Bravery medal recipients’ stories told
By Rodger [Roger] Moroney
Napier historian and author Brian Kieran has produced a unique and remarkably-researched book which he says is long overdue-given it is focused on the New Zealand Cross, recognised as the rarest bravery award in the world.
He has spent the past six years researching the stories of the 23 recipients of the medal and hundreds of hours putting it all together in what will be seen as a crucial part of the country’s colourful history of the New Zealand Wars between 1860 to 1872.
And as Mr Kieran pointed out, there is a strong ﬂavour of Hawkes’ Bay within the book, titled The New Zealand Cross, which features hundreds of rare photographs and colour plates and has been produced as a limited edition.
“Two New Zealand crosses were presented in Clive Square,” he said, although despite his extensive and painstaking research he had been unable to come up with any acknowledgement of the events of May 24, 1872 in printed or early photographic form.
“Someone out there may have something and if they do I would be very interested to hear from them.”
Mr Kieran, who also wrote The Military Heritage Streets of Napier and Corunna 1809 said he was surprised no one had previously delved into and put into print the unique story of the New Zealand Cross.
“It was a remarkable story waiting to be told,” was how he put it.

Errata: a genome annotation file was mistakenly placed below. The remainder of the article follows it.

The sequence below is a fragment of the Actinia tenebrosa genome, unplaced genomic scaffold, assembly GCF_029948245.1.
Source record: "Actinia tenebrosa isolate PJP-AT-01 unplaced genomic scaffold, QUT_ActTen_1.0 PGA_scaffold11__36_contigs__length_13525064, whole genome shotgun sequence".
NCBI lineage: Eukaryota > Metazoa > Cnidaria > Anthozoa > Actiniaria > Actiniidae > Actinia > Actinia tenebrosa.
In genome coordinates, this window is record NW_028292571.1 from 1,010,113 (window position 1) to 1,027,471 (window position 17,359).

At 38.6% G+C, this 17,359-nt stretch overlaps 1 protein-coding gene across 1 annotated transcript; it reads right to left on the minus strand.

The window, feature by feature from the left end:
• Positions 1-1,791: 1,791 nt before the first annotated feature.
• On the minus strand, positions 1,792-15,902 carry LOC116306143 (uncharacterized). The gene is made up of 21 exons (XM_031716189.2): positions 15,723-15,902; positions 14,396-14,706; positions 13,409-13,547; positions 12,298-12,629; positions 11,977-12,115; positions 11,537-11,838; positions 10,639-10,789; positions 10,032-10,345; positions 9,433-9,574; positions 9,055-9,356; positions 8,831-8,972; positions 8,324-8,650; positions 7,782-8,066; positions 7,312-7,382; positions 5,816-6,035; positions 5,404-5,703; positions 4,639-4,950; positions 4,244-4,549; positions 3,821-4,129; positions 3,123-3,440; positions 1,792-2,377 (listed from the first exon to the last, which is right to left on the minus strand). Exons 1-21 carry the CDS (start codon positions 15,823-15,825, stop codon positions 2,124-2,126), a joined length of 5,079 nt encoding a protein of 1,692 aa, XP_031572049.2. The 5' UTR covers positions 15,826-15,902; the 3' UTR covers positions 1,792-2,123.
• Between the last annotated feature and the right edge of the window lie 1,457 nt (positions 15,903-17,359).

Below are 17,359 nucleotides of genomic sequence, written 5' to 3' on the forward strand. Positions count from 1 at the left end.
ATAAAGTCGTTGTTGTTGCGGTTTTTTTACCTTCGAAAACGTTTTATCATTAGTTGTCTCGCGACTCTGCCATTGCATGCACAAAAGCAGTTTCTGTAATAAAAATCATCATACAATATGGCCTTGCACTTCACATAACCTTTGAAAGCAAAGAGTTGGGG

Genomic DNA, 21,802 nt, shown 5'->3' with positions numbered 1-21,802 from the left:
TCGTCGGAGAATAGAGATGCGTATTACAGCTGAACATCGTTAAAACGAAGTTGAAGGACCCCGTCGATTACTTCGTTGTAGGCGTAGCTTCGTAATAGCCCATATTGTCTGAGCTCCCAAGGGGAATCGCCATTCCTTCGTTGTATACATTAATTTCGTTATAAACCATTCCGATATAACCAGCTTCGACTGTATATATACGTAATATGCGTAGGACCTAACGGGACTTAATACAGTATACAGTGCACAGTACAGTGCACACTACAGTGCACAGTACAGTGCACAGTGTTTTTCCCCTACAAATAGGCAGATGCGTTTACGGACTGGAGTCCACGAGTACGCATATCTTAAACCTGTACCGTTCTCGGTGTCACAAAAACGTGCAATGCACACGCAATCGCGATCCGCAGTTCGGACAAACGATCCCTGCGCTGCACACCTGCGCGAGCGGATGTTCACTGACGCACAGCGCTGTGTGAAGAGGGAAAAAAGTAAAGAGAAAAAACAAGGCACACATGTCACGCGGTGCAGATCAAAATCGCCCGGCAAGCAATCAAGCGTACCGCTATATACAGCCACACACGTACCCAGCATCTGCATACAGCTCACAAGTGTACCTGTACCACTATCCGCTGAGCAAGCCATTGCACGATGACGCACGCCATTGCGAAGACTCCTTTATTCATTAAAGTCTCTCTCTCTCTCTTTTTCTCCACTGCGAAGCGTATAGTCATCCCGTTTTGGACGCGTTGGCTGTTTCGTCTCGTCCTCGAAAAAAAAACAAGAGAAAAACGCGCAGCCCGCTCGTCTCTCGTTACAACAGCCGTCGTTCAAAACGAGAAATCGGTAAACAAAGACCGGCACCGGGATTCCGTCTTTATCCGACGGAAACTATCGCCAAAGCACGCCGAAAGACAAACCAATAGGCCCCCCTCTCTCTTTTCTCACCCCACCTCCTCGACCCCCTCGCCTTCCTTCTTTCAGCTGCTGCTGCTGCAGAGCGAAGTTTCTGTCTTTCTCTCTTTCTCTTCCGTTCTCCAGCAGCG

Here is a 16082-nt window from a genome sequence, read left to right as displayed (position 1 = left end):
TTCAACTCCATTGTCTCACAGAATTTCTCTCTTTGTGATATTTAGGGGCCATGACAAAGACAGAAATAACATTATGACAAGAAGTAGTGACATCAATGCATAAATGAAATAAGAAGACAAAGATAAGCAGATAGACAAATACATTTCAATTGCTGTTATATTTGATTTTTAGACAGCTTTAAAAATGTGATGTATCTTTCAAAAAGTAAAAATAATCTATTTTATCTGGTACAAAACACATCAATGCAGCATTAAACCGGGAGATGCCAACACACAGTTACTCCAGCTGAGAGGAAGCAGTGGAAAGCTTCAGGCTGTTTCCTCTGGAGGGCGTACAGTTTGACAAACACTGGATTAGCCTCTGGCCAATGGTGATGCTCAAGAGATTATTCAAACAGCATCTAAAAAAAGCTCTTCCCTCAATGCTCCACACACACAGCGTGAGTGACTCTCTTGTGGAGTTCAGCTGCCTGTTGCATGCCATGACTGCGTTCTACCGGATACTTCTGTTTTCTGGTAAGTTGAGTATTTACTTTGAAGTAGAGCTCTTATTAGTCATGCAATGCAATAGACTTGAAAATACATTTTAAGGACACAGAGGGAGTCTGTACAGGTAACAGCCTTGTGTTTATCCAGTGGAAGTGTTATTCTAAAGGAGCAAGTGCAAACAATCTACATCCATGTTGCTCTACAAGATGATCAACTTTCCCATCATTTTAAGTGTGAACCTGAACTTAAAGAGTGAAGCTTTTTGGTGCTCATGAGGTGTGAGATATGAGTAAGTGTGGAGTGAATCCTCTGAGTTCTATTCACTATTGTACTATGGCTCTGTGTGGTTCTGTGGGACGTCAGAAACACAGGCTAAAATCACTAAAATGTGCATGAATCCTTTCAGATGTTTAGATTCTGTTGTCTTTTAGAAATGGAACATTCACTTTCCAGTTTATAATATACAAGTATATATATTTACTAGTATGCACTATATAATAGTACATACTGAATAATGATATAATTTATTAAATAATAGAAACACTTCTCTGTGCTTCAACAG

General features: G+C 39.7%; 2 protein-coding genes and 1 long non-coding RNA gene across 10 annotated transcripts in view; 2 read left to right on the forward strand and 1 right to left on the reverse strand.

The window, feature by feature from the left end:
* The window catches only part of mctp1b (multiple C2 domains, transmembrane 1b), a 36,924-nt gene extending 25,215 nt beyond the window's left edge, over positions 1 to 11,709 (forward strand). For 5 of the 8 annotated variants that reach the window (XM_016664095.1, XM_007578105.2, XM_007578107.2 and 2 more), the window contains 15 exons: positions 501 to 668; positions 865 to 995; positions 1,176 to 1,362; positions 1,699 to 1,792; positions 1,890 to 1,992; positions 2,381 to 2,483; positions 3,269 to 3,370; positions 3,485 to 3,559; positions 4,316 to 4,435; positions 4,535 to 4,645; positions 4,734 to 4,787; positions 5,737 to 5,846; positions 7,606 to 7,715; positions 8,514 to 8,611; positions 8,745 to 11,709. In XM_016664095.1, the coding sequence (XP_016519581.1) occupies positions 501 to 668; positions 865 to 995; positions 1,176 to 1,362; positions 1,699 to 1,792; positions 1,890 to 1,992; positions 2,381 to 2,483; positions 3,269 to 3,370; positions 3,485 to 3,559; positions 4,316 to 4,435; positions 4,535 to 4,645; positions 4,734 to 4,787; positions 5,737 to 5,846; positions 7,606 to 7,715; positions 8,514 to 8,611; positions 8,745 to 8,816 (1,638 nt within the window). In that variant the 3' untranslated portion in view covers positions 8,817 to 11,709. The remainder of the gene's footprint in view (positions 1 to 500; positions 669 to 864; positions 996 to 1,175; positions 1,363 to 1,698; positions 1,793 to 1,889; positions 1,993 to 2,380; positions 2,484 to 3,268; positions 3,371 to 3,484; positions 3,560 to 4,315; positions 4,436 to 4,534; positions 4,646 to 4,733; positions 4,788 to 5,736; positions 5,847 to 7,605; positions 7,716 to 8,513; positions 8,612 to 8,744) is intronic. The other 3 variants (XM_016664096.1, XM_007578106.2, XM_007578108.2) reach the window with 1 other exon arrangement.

The medals were awarded during the New Zealand Wars, which is covered in great detail.
They were produced as the Victoria Cross for bravery was not available to be awarded to “colonials” in their service within the militia and armed constabularies of the time.
Napier was one of the crucial garrison times of the era with extensive barracks on Bluff Hill housing imperial regiments.
A local man, armed constabulary Sub-Inspector and Captain George Preece was one of those who received the award and it is now held by MTG Hawke’s Bay.
It was noted that Captain Preece’s behaviour during the first attack on Ngatapa was such that it caught the attention of Major Rapata, who recommended him for the award.
He, along with the other 22 recipients, are proﬁled in the second part of the book which also includes sections on how the award initially came about, the New Zealand Wars and the aftermath of the wars.
Among them were three Maori – Henare Ahururu for conspicuous bravery at Moturoa in 1868, Te Rangihiwinui Kepa and Ropata Wahawaha for action against Te Kooto at Ngatapa in 1869.
British-born Mr Kieran has been researching and writing since retiring from an extensive international business career in 1999.
He moved to New Zealand and settled in Napier, gaining residency in 2010.
He said it was important to spend whatever time it took to get the compete story told, and that six years wasn’t “too bad”.
Mr Kieran, who spent hundreds of hours poring over documents and archives across the country, paid tribute to wife Ros for her assistance in research and “her patience for the time I spent away”.
Mr Kieran will be signing copies of his book at Copyworld, where it is on sale, in Napier at noon this Thursday.
“Two New Zealand crosses were presented in Clive Square.” Brian Kieran, Napier historian and author
Photo caption – HISTORICAL RESEARCH: Brian Kieran and his wife Ros in Clive Square which played a significant part in the colourful story of the rare New Zealand Cross.
PHOTO/ PAUL TAYLOR